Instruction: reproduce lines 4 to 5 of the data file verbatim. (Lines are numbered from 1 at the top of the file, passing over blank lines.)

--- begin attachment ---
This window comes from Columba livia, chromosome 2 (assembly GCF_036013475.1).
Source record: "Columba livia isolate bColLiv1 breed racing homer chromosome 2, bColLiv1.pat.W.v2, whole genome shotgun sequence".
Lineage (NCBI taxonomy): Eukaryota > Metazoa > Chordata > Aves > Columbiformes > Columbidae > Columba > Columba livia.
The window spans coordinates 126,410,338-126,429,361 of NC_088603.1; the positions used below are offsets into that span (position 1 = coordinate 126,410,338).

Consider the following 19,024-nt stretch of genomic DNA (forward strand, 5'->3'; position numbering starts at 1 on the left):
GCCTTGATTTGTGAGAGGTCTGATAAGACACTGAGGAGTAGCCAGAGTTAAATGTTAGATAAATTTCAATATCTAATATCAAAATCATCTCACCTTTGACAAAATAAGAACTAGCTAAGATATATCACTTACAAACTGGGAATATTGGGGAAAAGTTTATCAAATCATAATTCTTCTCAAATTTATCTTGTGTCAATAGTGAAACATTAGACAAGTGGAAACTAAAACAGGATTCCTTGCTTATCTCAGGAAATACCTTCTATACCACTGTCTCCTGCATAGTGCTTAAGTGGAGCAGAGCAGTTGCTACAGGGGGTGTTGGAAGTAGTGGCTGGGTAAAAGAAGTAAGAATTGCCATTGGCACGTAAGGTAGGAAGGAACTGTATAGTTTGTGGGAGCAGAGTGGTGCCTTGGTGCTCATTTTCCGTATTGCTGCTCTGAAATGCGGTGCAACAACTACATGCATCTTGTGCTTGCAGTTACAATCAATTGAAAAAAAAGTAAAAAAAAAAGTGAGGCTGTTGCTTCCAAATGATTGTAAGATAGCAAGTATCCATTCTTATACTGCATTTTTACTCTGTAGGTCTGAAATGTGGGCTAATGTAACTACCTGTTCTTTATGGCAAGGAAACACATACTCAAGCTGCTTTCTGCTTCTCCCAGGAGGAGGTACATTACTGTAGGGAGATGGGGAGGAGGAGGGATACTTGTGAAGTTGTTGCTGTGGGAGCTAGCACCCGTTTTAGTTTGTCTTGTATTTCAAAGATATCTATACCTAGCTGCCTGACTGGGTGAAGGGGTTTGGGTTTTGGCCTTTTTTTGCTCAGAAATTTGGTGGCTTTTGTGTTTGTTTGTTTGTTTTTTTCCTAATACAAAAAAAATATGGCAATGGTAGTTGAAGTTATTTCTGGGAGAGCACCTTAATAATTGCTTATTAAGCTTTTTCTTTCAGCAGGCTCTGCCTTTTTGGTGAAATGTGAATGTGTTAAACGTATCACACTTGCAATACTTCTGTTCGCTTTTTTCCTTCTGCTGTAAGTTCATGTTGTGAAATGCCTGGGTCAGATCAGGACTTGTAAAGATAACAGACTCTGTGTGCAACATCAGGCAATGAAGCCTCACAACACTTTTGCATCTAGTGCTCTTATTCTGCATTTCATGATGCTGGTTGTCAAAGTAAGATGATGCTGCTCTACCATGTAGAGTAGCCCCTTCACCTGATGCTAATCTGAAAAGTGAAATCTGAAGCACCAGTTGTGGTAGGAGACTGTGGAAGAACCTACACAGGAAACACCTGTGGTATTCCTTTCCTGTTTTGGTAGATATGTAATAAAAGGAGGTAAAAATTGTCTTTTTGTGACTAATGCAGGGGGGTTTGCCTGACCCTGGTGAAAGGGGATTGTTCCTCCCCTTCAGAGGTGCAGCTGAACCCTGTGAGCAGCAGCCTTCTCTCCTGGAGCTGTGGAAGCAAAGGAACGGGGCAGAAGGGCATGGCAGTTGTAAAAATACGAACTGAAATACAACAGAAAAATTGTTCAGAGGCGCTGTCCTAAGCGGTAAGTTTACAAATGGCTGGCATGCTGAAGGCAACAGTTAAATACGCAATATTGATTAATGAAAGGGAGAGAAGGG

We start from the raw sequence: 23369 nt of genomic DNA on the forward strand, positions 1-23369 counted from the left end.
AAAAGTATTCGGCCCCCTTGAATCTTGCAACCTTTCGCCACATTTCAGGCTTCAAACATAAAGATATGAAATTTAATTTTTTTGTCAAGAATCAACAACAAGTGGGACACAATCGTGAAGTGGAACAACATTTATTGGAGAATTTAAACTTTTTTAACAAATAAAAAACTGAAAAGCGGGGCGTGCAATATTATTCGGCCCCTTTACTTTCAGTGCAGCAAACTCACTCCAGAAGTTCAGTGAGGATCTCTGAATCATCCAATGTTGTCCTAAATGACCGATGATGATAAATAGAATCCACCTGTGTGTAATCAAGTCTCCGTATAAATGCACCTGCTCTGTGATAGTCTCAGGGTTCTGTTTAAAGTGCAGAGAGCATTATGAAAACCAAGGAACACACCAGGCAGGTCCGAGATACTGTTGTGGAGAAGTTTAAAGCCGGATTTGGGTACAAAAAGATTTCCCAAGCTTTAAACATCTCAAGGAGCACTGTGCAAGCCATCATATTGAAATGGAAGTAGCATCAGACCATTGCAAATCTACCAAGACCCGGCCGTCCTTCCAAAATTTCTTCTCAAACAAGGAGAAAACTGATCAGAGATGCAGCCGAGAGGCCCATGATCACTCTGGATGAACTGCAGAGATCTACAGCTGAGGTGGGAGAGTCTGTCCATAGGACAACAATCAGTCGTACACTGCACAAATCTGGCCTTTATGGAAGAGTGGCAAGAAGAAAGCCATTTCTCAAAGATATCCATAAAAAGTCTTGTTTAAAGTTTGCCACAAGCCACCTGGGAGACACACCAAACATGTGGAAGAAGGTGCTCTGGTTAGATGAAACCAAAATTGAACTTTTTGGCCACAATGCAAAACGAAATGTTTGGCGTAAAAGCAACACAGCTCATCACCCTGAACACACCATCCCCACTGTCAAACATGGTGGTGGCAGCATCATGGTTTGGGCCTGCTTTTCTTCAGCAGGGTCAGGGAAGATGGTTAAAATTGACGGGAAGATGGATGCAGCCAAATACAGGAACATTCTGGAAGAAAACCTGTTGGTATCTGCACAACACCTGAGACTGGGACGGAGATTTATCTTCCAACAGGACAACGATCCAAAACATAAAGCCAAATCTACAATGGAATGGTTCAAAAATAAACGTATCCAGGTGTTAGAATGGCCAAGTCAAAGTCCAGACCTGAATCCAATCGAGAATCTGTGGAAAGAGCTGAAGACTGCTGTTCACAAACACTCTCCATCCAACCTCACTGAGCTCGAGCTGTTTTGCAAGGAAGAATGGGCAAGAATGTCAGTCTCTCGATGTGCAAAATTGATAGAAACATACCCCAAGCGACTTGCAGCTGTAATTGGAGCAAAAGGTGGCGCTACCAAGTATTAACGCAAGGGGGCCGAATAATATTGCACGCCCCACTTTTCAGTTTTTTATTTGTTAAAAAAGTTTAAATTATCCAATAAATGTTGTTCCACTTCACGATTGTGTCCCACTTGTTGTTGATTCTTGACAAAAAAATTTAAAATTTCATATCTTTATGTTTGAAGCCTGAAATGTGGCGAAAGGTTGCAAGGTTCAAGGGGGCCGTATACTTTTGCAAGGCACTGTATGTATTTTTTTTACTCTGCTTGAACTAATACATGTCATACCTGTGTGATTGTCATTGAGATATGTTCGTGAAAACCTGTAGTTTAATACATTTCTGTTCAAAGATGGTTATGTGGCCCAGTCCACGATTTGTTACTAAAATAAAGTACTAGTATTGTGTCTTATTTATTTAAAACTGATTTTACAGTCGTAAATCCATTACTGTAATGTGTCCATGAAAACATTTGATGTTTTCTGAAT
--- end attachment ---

The window spans coordinates 126,410,338-126,429,361 of NC_088603.1; the positions used below are offsets into that span (position 1 = coordinate 126,410,338).

Consider the following 19,024-nt stretch of genomic DNA (forward strand, 5'->3'; position numbering starts at 1 on the left):